Download PDF

What is Diode?

A diode is an electronic/semiconductor device with two terminals. A diode is used as an electric component in which the current has a unidirectional flow only if the diode works under the specified voltage.

This component has two terminals in which one terminal bears a high resistance, while the other bears a low resistance. 

We have another type of diode which is called the ideal because it bears a zero resistance in one direction only and the infinite resistance in another resistance. 

On this page, we will understand diode examples, the use of diode, and the application of diodes.

Diode Symbol

[Image will be uploaded soon]

What is Diode Used For?

One of the most important uses of diode is as an electronic component for regulating the unidirectional flow of the current.

Diode Examples

Below are the diode examples with the use of diode in day-to-day life:

  1. Zener diodes - They are used to regulate the voltage to protect circuits from high voltage surges,

  2. Avalanche diodes - They are used to electronically tune radio and TV receivers.

  3. Varactor diodes are used to generate radio-frequency oscillations 

  4. Tunnel diodes -  These diodes are used as RF circuits.

  5. Gunn diodes, IMPATT diodes

  6. LED or the light-emitting diode to produce light under the positive waveform of the voltage.

  7. PIN Diode has both P-type and N-type standard regions, but the space between the two areas is the intrinsic semiconductor, and these diodes are not doped.

  8. Variable capacitance diodes for tuning.

Do You Know?

A diode appears to be an open circuit with a negative voltage that looks like a short circuit. Since the diode shows some inefficiency, the graph between the current and voltage appears non-linear.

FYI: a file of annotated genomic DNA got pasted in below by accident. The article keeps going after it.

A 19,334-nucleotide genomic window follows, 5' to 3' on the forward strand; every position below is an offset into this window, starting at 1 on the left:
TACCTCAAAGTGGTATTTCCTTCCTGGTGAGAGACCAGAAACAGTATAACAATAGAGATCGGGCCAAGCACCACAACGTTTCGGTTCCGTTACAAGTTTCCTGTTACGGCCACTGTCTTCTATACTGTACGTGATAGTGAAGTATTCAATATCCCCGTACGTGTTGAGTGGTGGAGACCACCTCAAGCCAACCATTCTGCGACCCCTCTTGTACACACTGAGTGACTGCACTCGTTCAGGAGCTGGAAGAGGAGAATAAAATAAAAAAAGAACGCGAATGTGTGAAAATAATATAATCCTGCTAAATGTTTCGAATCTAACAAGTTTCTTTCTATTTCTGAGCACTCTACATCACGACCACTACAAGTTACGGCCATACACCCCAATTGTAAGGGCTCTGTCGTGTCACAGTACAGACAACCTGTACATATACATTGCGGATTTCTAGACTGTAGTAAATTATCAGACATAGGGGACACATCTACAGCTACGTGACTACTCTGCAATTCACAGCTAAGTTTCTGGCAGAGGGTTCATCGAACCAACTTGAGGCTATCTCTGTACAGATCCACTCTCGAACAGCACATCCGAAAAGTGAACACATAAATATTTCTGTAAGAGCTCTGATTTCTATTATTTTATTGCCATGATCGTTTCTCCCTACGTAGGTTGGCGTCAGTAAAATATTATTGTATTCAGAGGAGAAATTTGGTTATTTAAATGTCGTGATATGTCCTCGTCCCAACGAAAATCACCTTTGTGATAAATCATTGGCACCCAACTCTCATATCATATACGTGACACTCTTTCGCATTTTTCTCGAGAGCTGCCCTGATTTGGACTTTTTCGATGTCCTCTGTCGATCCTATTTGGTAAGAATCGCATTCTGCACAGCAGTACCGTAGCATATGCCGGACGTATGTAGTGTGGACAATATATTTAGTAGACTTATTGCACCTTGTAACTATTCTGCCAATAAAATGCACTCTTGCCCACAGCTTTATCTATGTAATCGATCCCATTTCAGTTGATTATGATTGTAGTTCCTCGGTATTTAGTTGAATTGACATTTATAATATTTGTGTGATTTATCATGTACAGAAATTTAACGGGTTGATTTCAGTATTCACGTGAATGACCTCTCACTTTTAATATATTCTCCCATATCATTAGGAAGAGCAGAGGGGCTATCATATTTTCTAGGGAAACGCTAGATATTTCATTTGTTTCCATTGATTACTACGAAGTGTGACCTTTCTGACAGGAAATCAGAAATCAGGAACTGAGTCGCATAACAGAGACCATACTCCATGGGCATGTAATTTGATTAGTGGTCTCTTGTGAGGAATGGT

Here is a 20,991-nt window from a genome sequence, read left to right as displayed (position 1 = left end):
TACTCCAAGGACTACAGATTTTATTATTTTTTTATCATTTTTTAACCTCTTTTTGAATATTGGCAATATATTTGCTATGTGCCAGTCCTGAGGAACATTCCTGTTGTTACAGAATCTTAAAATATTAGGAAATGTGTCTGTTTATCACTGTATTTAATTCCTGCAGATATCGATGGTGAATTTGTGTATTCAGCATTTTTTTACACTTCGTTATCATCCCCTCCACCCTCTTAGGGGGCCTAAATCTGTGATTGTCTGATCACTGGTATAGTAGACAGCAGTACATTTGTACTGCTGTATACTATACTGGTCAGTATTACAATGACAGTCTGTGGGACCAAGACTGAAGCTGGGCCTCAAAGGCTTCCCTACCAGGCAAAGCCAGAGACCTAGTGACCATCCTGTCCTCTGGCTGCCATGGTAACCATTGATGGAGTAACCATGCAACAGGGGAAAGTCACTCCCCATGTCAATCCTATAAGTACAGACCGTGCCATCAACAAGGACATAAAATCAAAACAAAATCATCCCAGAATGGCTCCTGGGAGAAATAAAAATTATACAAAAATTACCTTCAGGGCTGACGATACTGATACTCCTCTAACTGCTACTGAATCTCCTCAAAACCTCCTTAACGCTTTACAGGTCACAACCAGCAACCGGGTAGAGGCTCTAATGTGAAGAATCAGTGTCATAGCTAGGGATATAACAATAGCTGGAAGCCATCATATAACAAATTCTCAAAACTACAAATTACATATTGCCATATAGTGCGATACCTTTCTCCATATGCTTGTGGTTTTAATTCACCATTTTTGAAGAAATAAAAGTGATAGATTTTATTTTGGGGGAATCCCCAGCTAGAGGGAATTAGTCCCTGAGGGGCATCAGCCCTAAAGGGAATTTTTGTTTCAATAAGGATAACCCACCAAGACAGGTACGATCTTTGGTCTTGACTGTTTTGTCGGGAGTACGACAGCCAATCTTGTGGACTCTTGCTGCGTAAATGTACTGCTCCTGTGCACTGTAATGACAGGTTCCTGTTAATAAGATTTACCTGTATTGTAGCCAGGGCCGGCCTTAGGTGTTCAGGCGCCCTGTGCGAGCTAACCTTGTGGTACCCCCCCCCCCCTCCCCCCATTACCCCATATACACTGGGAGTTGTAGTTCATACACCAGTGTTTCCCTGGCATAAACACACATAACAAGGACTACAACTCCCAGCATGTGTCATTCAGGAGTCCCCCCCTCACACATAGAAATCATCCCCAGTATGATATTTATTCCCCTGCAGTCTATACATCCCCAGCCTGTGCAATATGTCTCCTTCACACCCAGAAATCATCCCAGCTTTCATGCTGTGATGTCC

One of the incredible and simple two-pin semiconductor devices like a diode is vital in modern electronics. 

So, we find the application of diode in various fields, some of these are as follows:

Application of Diode

  1. Rectifying a voltage: turning AC into DC voltages

  2. Drawing signals from a supply

  3. Controlling the size of a signal

  4. Mixing (multiplexing) signals

  5. As freewheeling of the inductive energy

What is the Use of Diode?

Below are the real-life applications of a diode:

1. Rectifying a Voltage 

We use diodes for converting AC power to DC. A single diode or four diodes can convert 110V household power to DC by forming a half-wave (single diode) or a full-wave (four diodes) rectifier. 

So, how does it happen?

The diode allows only half of the AC waveform to pass through it. When this voltage wave charges a capacitor, the output voltage seems to be a steady DC voltage with a small voltage waveform. 

Using a full-wave rectifier makes this process more efficient by routing the AC pulses in a way that both the positive and negative halves of the input sine wave are seen as only positive pulses, constructively doubling the frequency of the input pulses to the capacitor, which helps to keep it charged and remit a more stable voltage.

2. Diodes and Capacitors 

Diodes and capacitors can create varying voltage multipliers to generate a small AC voltage and multiply them to create very high voltage outputs. 

Both AC and DC outputs are possible if the right configuration of capacitors and diodes are used.